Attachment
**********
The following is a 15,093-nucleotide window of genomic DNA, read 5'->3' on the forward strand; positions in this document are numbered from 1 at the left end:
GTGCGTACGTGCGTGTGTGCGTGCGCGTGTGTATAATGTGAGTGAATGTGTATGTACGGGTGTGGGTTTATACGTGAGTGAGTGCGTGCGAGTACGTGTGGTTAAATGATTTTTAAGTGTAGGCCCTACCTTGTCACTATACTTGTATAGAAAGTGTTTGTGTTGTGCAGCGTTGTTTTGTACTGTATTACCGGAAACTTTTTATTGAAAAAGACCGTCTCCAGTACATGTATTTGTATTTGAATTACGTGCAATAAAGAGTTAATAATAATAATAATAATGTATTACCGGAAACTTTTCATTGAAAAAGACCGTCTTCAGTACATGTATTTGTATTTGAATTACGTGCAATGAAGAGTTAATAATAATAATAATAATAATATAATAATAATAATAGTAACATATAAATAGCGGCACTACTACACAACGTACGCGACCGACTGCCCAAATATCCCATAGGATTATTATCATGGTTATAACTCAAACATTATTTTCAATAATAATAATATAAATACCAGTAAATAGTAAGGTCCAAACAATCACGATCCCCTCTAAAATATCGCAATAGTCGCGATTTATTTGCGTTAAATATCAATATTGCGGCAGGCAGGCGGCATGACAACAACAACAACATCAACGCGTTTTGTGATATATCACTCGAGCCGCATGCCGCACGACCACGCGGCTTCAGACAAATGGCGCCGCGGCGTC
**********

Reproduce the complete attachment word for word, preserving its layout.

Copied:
The following is a 15,093-nucleotide window of genomic DNA, read 5'->3' on the forward strand; positions in this document are numbered from 1 at the left end:
GTGCGTACGTGCGTGTGTGCGTGCGCGTGTGTATAATGTGAGTGAATGTGTATGTACGGGTGTGGGTTTATACGTGAGTGAGTGCGTGCGAGTACGTGTGGTTAAATGATTTTTAAGTGTAGGCCCTACCTTGTCACTATACTTGTATAGAAAGTGTTTGTGTTGTGCAGCGTTGTTTTGTACTGTATTACCGGAAACTTTTTATTGAAAAAGACCGTCTCCAGTACATGTATTTGTATTTGAATTACGTGCAATAAAGAGTTAATAATAATAATAATAATGTATTACCGGAAACTTTTCATTGAAAAAGACCGTCTTCAGTACATGTATTTGTATTTGAATTACGTGCAATGAAGAGTTAATAATAATAATAATAATAATATAATAATAATAATAGTAACATATAAATAGCGGCACTACTACACAACGTACGCGACCGACTGCCCAAATATCCCATAGGATTATTATCATGGTTATAACTCAAACATTATTTTCAATAATAATAATATAAATACCAGTAAATAGTAAGGTCCAAACAATCACGATCCCCTCTAAAATATCGCAATAGTCGCGATTTATTTGCGTTAAATATCAATATTGCGGCAGGCAGGCGGCATGACAACAACAACAACATCAACGCGTTTTGTGATATATCACTCGAGCCGCATGCCGCACGACCACGCGGCTTCAGACAAATGGCGCCGCGGCGTC